Tinkering the Pragmatic Way

Hans Lodder took in the previous Results2Match community blog a rather philosophical look at how far organization should go in checking and insuring themselves for the unforeseen. I want to add another angle: The burden of overlaid governance and compliance procedures.

As a response to the well know business disasters due to "over enthusiastic" employees and management, a whole new industry has emerged to provide companies with dedicated governance, risk and compliance tools. Not only are these solutions in itself expensive, it forces to create new departments to maintain and manage yet another company layer. Of course, one needs to find a nice balance between trust and check, and also politics and government need their hobbyhorses but I think organizations are missing a big point here: premium/risk analysis.

My thoughts:

  • No solution will completely safeguard an organization from fraud.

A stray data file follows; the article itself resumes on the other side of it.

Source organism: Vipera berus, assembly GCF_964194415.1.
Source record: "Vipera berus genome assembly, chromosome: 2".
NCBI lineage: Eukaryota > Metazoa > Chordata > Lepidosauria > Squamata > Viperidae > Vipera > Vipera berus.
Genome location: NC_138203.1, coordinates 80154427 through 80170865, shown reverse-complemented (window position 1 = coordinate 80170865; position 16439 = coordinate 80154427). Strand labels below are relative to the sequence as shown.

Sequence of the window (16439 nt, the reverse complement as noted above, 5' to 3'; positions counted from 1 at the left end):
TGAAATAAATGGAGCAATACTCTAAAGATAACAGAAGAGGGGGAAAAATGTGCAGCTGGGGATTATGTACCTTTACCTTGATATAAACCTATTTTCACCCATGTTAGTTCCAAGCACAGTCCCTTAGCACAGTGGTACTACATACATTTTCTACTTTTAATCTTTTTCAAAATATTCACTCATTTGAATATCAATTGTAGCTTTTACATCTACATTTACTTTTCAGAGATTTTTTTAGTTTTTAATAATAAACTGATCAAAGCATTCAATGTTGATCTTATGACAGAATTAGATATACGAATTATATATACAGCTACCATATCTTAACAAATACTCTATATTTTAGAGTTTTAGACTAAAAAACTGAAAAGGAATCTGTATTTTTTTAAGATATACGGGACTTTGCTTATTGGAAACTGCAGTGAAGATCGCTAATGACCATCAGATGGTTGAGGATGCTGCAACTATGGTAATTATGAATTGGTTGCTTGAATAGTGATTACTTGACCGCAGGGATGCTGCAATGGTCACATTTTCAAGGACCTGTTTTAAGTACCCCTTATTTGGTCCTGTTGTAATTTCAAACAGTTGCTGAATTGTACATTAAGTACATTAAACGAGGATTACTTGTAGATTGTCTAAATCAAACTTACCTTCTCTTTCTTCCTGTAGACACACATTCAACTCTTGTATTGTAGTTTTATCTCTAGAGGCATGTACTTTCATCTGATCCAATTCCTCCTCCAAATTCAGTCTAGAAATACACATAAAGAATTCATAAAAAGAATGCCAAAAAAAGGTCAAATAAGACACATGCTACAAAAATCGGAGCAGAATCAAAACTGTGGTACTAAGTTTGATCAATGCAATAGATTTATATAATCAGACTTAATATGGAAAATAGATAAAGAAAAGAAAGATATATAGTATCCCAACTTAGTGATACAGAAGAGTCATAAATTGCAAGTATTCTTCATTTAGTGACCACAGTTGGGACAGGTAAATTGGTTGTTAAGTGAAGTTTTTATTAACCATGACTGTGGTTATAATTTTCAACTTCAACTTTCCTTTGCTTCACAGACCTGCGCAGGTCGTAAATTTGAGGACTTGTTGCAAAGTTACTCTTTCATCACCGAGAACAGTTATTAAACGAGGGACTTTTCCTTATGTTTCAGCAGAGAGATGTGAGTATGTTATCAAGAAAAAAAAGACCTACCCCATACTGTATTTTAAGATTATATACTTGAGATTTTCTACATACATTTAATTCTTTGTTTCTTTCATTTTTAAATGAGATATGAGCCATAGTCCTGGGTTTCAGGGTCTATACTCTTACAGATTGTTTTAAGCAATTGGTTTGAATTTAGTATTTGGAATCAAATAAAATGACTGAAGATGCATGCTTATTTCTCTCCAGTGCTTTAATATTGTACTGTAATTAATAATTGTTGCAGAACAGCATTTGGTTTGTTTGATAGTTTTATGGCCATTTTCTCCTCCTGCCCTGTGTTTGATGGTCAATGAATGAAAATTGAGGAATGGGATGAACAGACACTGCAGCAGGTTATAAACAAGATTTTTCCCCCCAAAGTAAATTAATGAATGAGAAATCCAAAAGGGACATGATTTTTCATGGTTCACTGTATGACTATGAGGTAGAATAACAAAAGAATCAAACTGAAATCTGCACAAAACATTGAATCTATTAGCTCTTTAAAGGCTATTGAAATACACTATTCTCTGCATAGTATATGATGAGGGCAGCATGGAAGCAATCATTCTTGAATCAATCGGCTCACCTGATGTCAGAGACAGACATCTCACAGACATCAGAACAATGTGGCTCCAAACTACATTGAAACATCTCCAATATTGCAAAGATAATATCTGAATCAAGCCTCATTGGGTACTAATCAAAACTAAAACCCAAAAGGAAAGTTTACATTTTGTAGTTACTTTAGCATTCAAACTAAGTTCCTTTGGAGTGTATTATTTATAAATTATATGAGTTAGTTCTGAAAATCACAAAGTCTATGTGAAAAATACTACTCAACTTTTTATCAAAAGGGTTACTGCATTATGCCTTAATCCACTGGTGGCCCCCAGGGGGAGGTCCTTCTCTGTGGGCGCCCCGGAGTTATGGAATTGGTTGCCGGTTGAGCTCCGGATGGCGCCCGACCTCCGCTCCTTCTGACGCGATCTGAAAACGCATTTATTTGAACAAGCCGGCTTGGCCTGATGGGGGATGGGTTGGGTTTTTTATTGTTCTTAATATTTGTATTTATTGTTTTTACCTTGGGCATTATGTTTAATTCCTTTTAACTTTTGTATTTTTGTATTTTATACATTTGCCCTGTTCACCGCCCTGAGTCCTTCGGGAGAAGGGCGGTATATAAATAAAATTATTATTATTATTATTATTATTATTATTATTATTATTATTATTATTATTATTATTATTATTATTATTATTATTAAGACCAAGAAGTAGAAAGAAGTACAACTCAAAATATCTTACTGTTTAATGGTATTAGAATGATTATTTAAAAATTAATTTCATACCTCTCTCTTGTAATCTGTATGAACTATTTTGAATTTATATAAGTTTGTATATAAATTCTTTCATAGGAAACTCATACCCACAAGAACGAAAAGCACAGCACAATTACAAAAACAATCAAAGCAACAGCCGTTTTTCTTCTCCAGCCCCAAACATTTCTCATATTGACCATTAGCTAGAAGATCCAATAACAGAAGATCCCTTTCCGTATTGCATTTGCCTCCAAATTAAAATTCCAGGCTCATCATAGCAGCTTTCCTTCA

• The cost of fraud detection and prevention should at maximum equal the value of the fraud.
  • Investing in systems on top of what you have will never survive the above equation.
  • Invest in integration of fraud detection and prevention in your basic operational systems, the required process alignment will improve the quality of your business operation as a bonus.
  • The awareness that detection systems are in place and that fraud is punished straight away is a better investment than the ultimate technical solution.
  • Go for an 80/20 approach: 80% of the fraud value can be mitigated with 20% of the investment you could apply according to what the market offers.

One could argue that I'm advocating the supermarket-syndrome to fraud: "We know that we lose 7% due to theft and fraud, so we just raise the price by 7%." This is not what I'm looking for. Yes, invest in sharp solutions like safe controlled operational processes via automation, duplication, rule-based controls, pattern analyzers, and what have you. But implement it in a pragmatic way according to my thoughts expressed above.

In advising my customers on this topic, I used the following rule: Anything which does not improve or even hampers the output of a process is a no; Anything which government or accountants can enforce should be implemented with a no-cost attitude in mind.

Utopia? I've seen some pretty good examples implemented. Let me know your comments and ideas and we could discuss some.

This blog is part of a series around tinkering:

Contact Hans van Nes at Results2Match.com.

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